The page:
Rachel Bauer, PharmD, BCPS, BCPP
Clinical Pharmacist
Salt Lake City, UT

Dr. Bauer graduated from the University of Tennessee Health Science Center (UTHSC) College of Pharmacy and completed the PGY1 managed care residency with UTHSC College of Pharmacy and Tennessee Department of Mental Health and Substance Abuse Services. She then completed her PGY2 in psychiatry at University of North Carolina Medical Center. She currently works as an inpatient psychiatric pharmacist and in mental health transitions of care pharmacy at the George E. Wahlen VAMC in Salt Lake City. She has served on the hospital’s suicide prevention oversight committee (SPOC) since 2019 and was appointed chair by the Department of Mental Health for 2020. She loves Mexican food, her kitties Tony and Frodo, mountains, weightlifting, her backyard garden, and her newly adopted Frenchie named Memphis.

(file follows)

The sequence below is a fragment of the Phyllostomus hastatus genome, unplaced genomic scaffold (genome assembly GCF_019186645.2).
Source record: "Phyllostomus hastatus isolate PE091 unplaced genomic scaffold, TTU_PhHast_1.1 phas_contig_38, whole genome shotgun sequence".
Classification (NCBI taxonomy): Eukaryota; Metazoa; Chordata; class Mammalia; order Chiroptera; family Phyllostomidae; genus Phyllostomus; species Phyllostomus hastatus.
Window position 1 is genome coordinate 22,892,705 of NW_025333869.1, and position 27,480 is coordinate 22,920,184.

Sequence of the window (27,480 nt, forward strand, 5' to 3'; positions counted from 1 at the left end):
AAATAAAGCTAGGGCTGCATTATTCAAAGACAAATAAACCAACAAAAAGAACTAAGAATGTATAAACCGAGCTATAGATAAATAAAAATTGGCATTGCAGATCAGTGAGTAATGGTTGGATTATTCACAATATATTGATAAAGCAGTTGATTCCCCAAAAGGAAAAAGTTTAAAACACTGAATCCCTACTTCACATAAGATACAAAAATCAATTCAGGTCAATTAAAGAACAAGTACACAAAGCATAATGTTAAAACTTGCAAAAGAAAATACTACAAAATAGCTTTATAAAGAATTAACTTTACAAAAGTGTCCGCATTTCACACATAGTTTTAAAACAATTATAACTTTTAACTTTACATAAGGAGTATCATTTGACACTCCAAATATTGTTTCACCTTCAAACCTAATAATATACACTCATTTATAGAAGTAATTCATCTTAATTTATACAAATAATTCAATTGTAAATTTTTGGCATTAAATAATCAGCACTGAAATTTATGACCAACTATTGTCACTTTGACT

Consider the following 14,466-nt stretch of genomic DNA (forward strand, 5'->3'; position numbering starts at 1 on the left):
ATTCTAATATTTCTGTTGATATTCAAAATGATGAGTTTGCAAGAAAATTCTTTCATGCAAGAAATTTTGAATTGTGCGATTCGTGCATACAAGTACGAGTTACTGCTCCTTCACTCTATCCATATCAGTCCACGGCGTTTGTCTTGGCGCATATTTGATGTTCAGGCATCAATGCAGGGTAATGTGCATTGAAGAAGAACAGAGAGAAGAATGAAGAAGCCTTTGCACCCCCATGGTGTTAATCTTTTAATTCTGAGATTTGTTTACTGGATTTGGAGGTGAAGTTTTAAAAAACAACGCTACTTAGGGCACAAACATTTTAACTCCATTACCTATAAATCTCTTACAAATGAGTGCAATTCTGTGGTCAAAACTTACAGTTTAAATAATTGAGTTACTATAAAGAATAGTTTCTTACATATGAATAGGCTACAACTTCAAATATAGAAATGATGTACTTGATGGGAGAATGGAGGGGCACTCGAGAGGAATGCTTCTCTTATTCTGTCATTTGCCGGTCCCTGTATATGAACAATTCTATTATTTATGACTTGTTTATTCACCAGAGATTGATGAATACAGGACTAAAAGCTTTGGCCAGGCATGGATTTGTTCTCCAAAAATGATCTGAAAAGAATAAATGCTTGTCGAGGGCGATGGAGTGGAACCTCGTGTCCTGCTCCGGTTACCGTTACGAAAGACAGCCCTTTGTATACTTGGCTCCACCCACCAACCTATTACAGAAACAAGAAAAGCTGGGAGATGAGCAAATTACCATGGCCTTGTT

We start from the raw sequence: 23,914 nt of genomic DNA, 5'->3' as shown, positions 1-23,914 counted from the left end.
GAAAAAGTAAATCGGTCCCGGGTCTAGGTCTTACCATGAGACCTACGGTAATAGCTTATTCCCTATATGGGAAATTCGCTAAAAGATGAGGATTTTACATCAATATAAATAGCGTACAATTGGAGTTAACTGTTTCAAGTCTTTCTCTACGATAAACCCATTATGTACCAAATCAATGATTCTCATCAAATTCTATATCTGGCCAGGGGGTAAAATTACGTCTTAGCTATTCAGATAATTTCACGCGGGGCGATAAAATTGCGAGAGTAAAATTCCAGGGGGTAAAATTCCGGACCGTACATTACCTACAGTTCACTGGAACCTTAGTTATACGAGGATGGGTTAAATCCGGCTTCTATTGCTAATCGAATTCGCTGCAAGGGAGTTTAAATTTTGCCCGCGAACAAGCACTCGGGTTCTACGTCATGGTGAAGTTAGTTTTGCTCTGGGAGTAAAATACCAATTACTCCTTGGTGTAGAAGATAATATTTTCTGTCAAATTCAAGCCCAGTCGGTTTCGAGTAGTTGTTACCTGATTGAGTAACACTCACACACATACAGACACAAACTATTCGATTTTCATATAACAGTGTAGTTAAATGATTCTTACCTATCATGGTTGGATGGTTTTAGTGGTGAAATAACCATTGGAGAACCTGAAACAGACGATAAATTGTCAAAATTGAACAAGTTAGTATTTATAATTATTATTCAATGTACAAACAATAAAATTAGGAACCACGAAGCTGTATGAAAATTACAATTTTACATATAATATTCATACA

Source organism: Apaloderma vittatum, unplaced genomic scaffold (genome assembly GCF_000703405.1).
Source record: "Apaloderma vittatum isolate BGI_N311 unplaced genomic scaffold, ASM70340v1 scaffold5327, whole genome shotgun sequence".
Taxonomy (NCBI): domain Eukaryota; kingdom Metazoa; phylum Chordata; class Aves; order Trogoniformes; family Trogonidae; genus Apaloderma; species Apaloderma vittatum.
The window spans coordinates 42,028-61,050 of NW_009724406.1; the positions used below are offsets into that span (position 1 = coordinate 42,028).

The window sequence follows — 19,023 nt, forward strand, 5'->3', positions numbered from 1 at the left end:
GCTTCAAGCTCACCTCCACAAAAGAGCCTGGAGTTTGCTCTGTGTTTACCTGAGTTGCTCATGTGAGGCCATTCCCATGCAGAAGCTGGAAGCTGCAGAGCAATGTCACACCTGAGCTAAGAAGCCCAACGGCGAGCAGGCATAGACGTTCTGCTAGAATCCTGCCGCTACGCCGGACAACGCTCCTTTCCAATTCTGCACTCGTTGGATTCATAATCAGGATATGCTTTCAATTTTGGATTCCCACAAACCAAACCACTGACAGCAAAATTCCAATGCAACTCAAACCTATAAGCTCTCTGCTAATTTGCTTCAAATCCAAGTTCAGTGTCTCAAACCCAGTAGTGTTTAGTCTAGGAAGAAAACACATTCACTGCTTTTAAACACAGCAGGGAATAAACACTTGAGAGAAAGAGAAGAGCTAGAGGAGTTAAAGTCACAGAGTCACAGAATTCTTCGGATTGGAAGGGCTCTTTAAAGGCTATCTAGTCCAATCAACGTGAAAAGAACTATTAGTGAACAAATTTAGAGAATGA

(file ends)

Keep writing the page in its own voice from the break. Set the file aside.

I initially planned on writing a really professional review of my tips for new practitioners who may be interested in suicide prevention as a subspecialty. In thinking a little more about what I wish I knew about suicide prevention, though, I realized that the subject is a lot deeper than I had initially given it space to be. I think those depths are really important to discuss for new practitioners. So consider this your trigger warning, we’re gonna get personal.

Assessment of Suicidal Ideation